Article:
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Creative, friendly and beautiful, Asheville, North Carolina, truly deserves its reputation as one of the most pleasant places to live or vacation in the United States.
This Art Deco jewel of a city has retained its period charm and avoided the plague of high-rise development that has ruined other cities. Instead, Asheville is studded with stunning architecture, wonderful accommodation and galleries, music venues and stores.
Visit during the fall to witness an exquisite array of reds, golds, and oranges. Spend an afternoon picnicking at the foot of picturesque waterfalls like Rainbow Falls, and head back to town for a craft ale and a pizza at the Asheville Pizza and Brewing Company. Then try to think about leaving. It won't be easy.
Asheville is Appalachia's cultural capital, and its music scene is the primary reason for its nickname, the "San Francisco of the East." Whether you love banjo and fiddle hoedowns or cool jazz piano, Asheville will always have an event on to suit your tastes.
Central Asheville hasn't changed much in the past 100 years, which is fortunate as the city has some extraordinary historic buildings. From the bright pink stone of the City Building to the enormous Biltmore Estate and the Victorian homes of Montford, Asheville is a treat for architecture lovers.
The city is also a gift for anyone who appreciates the beauty of nature. In autumn, the abscission is one of the most beautiful in America, while the area around Asheville is dotted with easy to reach waterfalls like Crabtree Falls or Rainbow Falls.
Asheville always ranks highly in surveys of America's best places to retire, and the easy-going attitude of the locals is one of the prime factors. The city is also a bohemian center, with plenty of bookshops, cafes and boutiques, and a range of civic events that you'd expect from a much larger city.
Along with music, Art is Asheville's other great cultural obsession. The list of small art galleries in the center of town seems endless. Galleries like Ariel Gallery and Bella Vista are the perfect place to pick up quality artworks by local painters, while craft stores like the Appalachian Craft Center are the best place to stock up on souvenirs.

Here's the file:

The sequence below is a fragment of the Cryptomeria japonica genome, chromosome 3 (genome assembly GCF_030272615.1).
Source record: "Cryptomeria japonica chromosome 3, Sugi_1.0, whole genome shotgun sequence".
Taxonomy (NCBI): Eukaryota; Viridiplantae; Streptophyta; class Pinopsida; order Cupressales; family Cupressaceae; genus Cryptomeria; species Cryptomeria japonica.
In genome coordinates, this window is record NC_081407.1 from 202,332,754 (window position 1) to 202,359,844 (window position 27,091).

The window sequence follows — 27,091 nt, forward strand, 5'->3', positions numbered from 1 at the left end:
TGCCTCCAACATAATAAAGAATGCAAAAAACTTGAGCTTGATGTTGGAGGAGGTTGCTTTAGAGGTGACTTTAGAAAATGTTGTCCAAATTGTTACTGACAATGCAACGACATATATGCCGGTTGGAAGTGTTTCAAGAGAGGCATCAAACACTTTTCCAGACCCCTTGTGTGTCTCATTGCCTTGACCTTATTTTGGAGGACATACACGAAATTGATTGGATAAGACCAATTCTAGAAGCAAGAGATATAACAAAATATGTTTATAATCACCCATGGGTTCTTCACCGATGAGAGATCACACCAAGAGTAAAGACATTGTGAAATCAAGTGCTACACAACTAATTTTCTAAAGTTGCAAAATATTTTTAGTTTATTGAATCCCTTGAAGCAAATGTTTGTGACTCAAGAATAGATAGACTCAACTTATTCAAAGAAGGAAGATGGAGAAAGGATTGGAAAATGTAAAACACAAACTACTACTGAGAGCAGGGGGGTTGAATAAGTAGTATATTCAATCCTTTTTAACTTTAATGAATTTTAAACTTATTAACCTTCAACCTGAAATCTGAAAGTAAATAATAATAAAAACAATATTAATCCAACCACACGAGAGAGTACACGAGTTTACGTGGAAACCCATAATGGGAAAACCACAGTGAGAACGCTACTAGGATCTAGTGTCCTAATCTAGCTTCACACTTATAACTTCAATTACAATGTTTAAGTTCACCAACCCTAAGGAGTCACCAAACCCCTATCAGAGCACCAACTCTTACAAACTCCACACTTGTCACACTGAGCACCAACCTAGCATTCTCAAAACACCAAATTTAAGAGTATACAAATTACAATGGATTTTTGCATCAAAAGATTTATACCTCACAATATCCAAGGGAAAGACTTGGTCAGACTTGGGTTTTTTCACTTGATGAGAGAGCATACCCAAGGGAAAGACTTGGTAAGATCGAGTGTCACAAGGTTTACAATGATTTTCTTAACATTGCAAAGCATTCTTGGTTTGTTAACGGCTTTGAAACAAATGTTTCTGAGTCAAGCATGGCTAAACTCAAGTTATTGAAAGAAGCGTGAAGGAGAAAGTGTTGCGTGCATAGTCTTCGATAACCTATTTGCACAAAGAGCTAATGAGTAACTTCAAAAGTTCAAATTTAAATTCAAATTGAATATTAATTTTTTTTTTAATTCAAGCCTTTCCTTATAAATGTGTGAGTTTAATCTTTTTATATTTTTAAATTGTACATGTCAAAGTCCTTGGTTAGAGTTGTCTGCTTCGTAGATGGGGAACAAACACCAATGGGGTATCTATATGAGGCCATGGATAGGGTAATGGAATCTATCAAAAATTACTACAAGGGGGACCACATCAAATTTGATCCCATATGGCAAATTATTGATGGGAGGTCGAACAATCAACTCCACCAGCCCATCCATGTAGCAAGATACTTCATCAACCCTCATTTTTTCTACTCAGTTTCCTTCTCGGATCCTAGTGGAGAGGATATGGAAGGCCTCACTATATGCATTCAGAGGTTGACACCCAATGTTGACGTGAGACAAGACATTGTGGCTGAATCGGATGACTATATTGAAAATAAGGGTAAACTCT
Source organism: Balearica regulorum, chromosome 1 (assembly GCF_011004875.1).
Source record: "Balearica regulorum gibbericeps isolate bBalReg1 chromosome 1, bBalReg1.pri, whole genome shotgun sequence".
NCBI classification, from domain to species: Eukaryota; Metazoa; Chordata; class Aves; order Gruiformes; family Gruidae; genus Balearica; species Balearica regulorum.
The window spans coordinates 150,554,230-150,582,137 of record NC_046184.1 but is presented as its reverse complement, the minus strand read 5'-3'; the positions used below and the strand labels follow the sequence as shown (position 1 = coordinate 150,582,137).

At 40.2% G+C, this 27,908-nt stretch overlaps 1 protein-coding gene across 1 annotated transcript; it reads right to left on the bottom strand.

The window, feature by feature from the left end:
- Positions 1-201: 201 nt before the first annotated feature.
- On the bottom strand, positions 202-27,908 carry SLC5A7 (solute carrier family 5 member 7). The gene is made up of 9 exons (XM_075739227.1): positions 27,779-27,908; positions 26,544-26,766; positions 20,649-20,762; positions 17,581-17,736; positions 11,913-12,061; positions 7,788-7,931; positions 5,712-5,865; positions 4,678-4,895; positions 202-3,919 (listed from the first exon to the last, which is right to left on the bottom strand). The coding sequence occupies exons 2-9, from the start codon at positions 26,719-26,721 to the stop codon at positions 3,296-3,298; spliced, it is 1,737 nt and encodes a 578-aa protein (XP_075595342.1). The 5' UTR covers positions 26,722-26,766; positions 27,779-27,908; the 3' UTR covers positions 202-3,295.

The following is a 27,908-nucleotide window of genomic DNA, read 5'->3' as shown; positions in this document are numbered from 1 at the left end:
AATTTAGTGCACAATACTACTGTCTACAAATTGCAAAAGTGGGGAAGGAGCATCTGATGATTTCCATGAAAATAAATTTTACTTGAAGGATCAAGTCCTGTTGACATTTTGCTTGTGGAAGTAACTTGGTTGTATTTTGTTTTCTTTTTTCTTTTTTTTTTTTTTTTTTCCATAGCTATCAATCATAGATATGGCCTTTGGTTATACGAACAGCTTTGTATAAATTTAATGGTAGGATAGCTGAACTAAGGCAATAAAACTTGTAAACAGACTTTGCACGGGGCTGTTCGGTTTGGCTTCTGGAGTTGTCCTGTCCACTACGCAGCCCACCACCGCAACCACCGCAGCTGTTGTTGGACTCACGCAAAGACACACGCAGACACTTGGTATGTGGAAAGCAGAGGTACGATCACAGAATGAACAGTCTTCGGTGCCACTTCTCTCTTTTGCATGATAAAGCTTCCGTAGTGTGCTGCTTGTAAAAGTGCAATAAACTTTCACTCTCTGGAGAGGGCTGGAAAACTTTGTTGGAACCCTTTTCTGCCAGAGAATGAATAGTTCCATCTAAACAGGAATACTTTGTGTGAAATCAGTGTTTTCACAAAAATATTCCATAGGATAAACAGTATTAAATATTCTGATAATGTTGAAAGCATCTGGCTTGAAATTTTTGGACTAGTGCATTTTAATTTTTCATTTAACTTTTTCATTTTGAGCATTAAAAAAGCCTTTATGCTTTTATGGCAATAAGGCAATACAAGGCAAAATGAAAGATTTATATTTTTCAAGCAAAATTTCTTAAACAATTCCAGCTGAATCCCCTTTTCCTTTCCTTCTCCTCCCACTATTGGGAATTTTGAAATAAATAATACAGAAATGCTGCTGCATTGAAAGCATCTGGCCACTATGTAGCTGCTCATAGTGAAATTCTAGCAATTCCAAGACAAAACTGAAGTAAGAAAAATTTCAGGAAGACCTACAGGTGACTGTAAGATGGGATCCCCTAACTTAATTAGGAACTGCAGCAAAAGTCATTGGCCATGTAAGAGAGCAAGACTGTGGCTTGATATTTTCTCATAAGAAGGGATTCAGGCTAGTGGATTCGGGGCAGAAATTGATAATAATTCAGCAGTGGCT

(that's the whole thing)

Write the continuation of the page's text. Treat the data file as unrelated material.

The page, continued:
The first thing that jumps out at visitors to Asheville is the sheer beauty of much of its architecture. The city seems to have been undisturbed since the golden age of American architecture in the 1920s and 30s. Walk the Asheville Urban Trail or join guided tours for a feast of wonderful sights.
If you plan your visit for September or October, you are in for a treat. The trees of Asheville and the surrounding area erupt into a gorgeous variety of reds, yellows, and oranges. For the best views, take a drive just outside town on the Blue Ridge Parkway.
Asheville has a thriving microbrewing scene, so if you are in need of refreshment, it's a great place to be. The easiest way to taste all of the local brews is by taking the Asheville Brews Cruise, which visits local hotspots like the French Broad Brewing Company and the Highland Brewing Company.
Asheville is also a city of music. You can head to captivating folk events like the Mountain Dance and Folk Festival or the Shindig on the Green. Alternatively, the city hosts internationally respected jazz festivals and even Moogfest, an event dedicated solely to the Moog synthesizer.
If you have a car, be sure to take a drive on the Blue Ridge Parkway to trailheads like Pisgah or Craggy Gardens. If you have the time, explore the trails of the area. Many of them lead to stunning waterfalls like Rainbow Falls in the Pisgah forest, and they are a truly magical sight.
There's almost never a bad time to visit this lovely city. However, the best times to visit are probably spring and fall. The fall months from September to November are particularly pleasant, with mild temperatures and the colors of fall to enjoy. Then again, summer in Asheville isn't as humid as other nearby cities owing to its altitude, so it's a good time to escape the coastal heat.
Asheville Regional Airport is a few miles to the south of the city and connects Asheville to destinations across the U.S.A., including New York, Chicago, Atlanta and Detroit. The cheapest way to get into town is by catching the ART S3 bus, which costs just $1. Taxis from the airport will cost $2.50 per mile, so work out at around $15-30 depending on where you need to go.